WASHINGTON: The United States moved to tighten the economic noose around North Korea Monday, charging and sanctioning a firm owned by a prominent Chinese businesswoman for extensive trade ties with the regime.
In a move designed to choke-off North Korea’s external economic lifeline, the US government targeted 44-year-old Ma Xiaohong and her vast conglomerate based in China’s frontier city of Dandong.
The firm, Dandong Hongxiang, and a host of officials are accused of making up a “key illicit network supporting North Korea’s weapons proliferation,” according to Treasury sanctions tsar Adam Szubin.
Dandong Hongxiang did more than $530 million worth of trade with North Korea between 2011 and 2015, according to a report by the Asian Institute for Policy Studies in Seoul and C4ADS in Washington.
That could have been enough to fund North Korea’s uranium enrichment facilities, and to design, make, and test its nuclear weapons, the report said.
Some of the items traded included aluminum ingots, aluminum oxide, ammonium paratungstate and tungsten trioxide, materials used in nuclear enrichment centrifuges and missile design.
US officials said Dandong Hongxiang had acted on behalf of Korea Kwangson Banking Corporation, which has already been blacklisted by the United States and United Nations for its support for North Korea’s nuclear and other weapons efforts.
The Justice Department placed three other individuals, Zhou Jianshu, Hong Jinhua and Luo Chuanxu on the sanctions blacklist, banning American individuals or companies from doing business with them.
The department also moved to seize 25 bank accounts controlled by Dandong Hongxiang, on grounds that they “represent property involved in money laundering.”
The sanctions came after Pyongyang carried out a series of tests on weapons aimed at developing a missile-borne nuclear weapon.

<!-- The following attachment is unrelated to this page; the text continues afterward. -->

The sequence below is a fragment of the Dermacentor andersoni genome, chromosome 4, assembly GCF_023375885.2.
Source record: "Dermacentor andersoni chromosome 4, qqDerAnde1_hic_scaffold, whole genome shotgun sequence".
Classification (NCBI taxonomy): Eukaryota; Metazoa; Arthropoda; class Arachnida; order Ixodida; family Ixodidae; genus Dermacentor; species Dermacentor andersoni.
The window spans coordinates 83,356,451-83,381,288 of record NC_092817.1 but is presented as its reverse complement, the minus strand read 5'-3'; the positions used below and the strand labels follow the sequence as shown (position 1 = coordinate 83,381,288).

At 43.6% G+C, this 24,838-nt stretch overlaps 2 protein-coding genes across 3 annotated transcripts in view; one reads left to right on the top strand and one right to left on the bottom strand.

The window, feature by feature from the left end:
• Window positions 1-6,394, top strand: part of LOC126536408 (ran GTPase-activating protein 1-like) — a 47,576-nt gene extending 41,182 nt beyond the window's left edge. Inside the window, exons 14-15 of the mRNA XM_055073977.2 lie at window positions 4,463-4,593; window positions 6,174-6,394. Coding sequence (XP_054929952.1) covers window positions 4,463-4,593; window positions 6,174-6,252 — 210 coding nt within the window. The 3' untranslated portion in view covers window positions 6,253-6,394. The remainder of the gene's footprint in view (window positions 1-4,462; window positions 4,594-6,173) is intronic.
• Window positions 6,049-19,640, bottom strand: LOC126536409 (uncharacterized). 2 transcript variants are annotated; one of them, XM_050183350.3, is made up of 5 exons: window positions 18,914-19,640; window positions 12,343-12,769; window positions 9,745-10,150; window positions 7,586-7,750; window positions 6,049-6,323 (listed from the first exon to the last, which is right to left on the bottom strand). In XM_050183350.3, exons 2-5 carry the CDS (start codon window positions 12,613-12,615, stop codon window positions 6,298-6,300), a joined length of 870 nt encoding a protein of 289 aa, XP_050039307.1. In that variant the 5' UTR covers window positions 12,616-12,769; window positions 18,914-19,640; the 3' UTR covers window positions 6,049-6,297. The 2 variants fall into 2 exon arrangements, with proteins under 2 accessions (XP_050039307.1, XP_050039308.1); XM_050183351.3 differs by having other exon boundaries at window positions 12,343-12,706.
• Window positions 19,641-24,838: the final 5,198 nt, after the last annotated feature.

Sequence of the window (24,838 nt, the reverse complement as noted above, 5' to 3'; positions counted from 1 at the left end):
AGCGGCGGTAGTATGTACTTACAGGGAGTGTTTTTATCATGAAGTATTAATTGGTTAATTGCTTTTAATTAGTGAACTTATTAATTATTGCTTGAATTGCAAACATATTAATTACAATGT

On September 9 North Korea conducted its fifth nuclear test triggering international outrage and threats of still further sanctions against the deeply isolated nuclear-armed country.
US President Barack Obama recently met his Chinese counterpart Xi Jinping in Hangzhou, China and urged stricter implementation of UN sanctions against North Korea.
He later met premier Li Keqiang in New York “and resolved to strengthen coordination” regarding the Korean peninsula, including “invigorating cooperation… in law enforcement channels on North Korea.”
Obama’s call appears to have been heeded, at least in part.
Shortly after Obama’s meeting with Xi, the Chinese authorities also announced they were investigating the company.
Dandong’s provincial public security department said it had placed Dandong Hongxiang and its bosses under investigation for “serious economic crimes involved in trade activities.”
Ma Xiaohong — a communist party member — had been open about her trade with North Korea.
China has been increasingly concerned about Kim Jong-Un’s provocations, but has been loath to destabilize the regime.
It fears this could prompt a flood of cross-border refugees and ultimately the prospect of US troops stationed on its border in a reunified Korea.
In 2015 China accounted for more than 90 percent of North Korea’s $6.25 billion in total trade, according to figures from South Korea’s state-run Korea Trade-Investment Promotion Agency.
China’s total imports from North Korea in August rose 16.7 percent year-on-year to $291.3 million, Customs data showed. AFP